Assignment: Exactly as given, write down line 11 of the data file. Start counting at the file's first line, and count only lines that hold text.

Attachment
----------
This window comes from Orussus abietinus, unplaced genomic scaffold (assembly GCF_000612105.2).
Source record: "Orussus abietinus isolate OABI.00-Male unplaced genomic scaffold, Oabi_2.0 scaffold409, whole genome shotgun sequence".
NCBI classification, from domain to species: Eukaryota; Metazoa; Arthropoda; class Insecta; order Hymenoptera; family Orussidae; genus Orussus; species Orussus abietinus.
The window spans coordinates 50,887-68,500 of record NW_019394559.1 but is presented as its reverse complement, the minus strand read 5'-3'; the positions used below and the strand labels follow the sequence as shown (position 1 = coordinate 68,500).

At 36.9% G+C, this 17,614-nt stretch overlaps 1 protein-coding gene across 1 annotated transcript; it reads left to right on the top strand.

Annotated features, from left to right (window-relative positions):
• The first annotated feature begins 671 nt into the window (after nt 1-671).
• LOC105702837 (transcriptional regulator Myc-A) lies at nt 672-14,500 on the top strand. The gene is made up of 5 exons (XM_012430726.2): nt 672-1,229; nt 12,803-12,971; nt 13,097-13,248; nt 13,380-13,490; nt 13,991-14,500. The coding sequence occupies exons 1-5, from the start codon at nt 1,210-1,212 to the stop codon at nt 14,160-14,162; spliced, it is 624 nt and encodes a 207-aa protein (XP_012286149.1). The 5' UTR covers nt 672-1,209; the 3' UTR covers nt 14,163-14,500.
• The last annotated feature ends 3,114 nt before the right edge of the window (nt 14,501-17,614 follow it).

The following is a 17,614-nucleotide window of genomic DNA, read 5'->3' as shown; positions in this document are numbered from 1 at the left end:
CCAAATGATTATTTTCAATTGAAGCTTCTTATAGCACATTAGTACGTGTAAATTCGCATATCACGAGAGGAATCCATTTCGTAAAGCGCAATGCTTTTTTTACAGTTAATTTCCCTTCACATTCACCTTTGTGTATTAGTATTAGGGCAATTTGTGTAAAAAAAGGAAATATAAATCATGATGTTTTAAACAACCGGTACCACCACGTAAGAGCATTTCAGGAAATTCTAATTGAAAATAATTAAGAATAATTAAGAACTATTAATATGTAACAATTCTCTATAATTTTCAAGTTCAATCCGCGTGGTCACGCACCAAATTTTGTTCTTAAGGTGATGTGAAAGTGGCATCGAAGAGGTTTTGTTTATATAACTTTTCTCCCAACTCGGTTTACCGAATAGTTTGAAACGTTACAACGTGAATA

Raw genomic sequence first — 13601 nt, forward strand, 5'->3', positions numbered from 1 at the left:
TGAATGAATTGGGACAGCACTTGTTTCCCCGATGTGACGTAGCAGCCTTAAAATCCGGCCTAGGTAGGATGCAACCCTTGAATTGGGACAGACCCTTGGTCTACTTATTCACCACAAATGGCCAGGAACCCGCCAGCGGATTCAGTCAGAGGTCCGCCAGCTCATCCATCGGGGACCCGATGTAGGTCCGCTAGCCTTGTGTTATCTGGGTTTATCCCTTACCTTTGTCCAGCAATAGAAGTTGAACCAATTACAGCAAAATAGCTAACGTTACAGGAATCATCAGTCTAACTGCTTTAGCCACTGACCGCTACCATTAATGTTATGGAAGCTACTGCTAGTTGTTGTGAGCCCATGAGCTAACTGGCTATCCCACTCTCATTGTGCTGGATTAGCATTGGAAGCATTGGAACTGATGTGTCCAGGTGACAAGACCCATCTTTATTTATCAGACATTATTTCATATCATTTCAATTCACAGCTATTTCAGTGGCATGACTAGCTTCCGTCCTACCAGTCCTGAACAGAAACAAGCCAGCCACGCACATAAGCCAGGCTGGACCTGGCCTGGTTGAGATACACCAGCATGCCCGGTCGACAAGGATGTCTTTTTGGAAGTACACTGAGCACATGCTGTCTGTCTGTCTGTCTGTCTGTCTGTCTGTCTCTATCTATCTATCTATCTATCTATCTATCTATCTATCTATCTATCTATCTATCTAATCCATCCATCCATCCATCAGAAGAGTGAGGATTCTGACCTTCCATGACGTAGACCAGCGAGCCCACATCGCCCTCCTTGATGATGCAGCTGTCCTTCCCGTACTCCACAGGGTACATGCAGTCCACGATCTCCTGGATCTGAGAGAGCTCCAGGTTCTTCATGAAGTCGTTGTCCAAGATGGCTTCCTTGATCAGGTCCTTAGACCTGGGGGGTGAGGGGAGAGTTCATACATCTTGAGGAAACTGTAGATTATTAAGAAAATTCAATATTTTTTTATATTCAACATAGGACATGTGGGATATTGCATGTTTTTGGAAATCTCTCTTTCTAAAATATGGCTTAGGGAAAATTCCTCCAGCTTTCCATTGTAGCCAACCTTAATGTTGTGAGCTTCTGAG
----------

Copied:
CCAAATGATTATTTTCAATTGAAGCTTCTTATAGCACATTAGTACGTGTAAATTCGCATATCACGAGAGGAATCCATTTCGTAAAGCGCAATGCTTTTTTTACAGTTAATTTCCCTTCACATTCACCTTTGTGTATTAGTATTAGGGCAATTTGTGTAAAAAAAGGAAATATAAATCATGATGTTTTAAACAACCGGTACCACCACGTAAGAGCATTTCAGGAAATTCTAATTGAAAATAATTAAGAATAATTAAGAACTATTAATATGTAACAATTCTCTATAATTTTCAAGTTCAATCCGCGTGGTCACGCACCAAATTTTGTTCTTAAGGTGATGTGAAAGTGGCATCGAAGAGGTTTTGTTTATATAACTTTTCTCCCAACTCGGTTTACCGAATAGTTTGAAACGTTACAACGTGAATA